Improve Your Reality of Living with Student Debt
As a college student, you could say I have a lot of worries. Like my job, my studies, my family, and my social life. Finding a way to balance it all can be challenging, especially when I’m only halfway through college and my student debt already exceeds $50,000. You could say I think about this burden from time to time, and by time to time I mean a LOT of the time.
Sadly, this is a reality for many Americans. According to Lending Tree, on average, Americans owe over $1.56 trillion in student loan debt, spread out among approximately 45 million borrowers. This is $521 billion more than the U.S.’s total credit card debt. Living with student debt can be challenging, but it’s looking at the big picture that tends to worry the majority.
How will my student debt impact my real world living? What will my savings look like? Will I be able to afford a house or a family if I’m still making student loan payments 10 years from now? With some insight on the topic, we hope to help prepare you for what is to come and how you can get ahead of the game NOW.
Meet Molly: Molly graduated in 2018 with a Bachelor’s degree in Psychology, accumulating $27,000 in student debt. She is currently a Registered Behavior Technician at a center for children with autism making $37,000 a year. While paying $285 a month for her student loans, and still owing around $23,000 today, Molly is also in the process of attaining her master’s degree which requires her to pay around $4,500 out of pocket every semester. One of the biggest sacrifices she’s made since graduating was moving back home with her parents. “I would suggest, if it is an option, to live at home for the first couple months to a year, especially if you are still figuring out your future job and location.” She claims that it was important for her current situation to live at home and save up money. “I graduated a year ago and couldn't imagine myself being able to pay off my master’s degree while paying for a living space.” Her tip: Pay off large portions of your student loans if you are in a comfortable living situation. “As much as it may be tough to hand over a chunk of money, it'll be worth it in the end.”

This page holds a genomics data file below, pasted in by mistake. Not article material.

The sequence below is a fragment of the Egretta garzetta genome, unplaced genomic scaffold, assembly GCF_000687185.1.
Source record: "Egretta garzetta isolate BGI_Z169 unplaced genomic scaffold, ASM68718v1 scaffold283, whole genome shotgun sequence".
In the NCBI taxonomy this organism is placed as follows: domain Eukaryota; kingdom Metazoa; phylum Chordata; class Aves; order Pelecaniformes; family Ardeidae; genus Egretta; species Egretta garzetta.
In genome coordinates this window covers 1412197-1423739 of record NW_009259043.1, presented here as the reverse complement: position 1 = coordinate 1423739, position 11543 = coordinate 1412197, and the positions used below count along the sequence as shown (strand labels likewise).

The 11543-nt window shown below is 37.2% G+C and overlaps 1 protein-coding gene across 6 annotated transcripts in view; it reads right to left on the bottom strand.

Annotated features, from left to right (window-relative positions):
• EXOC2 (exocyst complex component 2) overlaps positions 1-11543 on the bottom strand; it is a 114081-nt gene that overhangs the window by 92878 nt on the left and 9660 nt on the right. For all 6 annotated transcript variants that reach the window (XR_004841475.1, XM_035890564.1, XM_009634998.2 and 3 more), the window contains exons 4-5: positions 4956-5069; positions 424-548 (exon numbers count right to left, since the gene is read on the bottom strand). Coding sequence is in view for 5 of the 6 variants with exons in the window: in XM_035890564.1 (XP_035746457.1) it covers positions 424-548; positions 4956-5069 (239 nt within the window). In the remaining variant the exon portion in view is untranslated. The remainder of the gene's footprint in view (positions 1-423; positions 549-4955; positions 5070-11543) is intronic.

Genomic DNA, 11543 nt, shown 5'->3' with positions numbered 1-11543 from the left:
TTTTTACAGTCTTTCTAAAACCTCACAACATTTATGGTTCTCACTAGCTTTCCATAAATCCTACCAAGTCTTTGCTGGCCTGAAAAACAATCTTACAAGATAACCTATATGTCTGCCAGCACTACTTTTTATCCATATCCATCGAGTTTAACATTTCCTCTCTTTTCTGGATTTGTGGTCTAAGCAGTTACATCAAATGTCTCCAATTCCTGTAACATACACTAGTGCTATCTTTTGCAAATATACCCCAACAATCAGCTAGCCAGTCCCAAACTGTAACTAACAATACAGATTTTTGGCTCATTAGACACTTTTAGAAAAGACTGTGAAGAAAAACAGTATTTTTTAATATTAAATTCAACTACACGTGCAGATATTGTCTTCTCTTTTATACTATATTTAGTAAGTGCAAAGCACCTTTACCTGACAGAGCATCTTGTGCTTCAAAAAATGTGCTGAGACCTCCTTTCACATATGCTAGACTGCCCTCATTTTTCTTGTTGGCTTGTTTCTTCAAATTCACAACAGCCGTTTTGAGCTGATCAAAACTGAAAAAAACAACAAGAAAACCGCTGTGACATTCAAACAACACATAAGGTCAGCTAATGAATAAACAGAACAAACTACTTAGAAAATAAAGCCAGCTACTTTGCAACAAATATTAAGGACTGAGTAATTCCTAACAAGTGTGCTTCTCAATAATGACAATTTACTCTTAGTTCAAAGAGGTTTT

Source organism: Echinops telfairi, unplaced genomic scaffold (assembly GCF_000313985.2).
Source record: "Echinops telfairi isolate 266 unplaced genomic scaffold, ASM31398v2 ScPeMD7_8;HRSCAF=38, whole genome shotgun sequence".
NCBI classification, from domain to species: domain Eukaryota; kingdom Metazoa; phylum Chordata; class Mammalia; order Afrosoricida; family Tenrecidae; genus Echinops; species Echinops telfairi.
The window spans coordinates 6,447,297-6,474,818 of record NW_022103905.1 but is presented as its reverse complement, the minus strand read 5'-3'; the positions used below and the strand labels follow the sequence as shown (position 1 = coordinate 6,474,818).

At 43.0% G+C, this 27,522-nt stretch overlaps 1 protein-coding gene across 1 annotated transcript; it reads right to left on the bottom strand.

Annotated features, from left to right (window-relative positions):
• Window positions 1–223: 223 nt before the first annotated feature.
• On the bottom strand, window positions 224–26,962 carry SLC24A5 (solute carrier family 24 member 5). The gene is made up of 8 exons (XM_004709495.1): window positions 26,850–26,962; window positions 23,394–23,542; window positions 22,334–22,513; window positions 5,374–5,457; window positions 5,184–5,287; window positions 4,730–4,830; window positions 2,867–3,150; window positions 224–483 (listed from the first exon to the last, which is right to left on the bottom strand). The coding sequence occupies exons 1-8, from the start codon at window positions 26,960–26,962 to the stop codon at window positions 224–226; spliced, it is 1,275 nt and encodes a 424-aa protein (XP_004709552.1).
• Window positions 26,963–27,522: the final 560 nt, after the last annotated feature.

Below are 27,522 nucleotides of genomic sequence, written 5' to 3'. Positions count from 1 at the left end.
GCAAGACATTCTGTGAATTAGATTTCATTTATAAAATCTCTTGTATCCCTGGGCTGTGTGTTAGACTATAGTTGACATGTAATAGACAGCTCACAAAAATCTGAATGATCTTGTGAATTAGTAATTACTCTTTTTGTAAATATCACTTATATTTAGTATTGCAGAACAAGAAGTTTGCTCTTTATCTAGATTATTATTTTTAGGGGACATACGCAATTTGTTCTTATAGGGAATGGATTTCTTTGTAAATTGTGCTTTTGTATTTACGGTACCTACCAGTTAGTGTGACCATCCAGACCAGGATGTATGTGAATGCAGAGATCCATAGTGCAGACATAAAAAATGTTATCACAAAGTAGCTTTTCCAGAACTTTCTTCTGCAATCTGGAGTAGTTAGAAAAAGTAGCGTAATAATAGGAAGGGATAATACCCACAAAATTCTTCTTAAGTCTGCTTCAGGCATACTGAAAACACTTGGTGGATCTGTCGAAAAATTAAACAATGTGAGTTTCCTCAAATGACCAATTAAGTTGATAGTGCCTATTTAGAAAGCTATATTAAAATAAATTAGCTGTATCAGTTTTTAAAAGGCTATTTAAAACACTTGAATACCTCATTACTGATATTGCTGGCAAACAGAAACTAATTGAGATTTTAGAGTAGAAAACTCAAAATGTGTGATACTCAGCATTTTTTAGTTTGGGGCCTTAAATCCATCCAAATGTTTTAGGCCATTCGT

Meet Rachel: Rachel graduated in 2018 with a Bachelor’s degree in Hospitality Management, accumulating $80,000 in student debt. She is the Conference Services Coordinator with a large hotel group. With a salary of $49,000 a year, she pays 3 different monthly loans totaling $800. Rachel was lucky enough to have her parents pay the interest on her loans while she was in school, but still owes about $73,000 today. In order to save more, Rachel also made the same choice as Molly which was to move back home. Even though it isn’t as fun, the alternative of living elsewhere just isn’t a possibility. She claims her friends pay close to $1,600 a month before food, utilities, and other day to day expenses. “It seems so insane to me that I actually get nervous about how I am ever going to leave home. Ideally I wanted to be out after 2 years max, but at this time I’m not super confident in that plan anymore.” Not only does she live at home, but Rachel also has to share a car with her other 2 siblings who have also graduated college. “It can definitely be tricky to work out the scheduling, but I don’t see how I could afford my own right now.” Her tip: Be extremely mindful of how and where you can save. “Even saving on food/laundry if your parents allow you to get away with not paying for groceries or a water bill like mine do! If someone is not saving money at this point, then you are really not paving a good path for the future.”
The Bottom Line: SAVE. Whatever chance you get. The sacrifices you make now might not be ideal, but they will benefit you in the long run. Loans truly do effect every financial decision a person makes because of how astronomically high the average college graduate’s debt is.
These stories are an example of the reality of living with student debt. The more you know, the more you can do to improve your reality.
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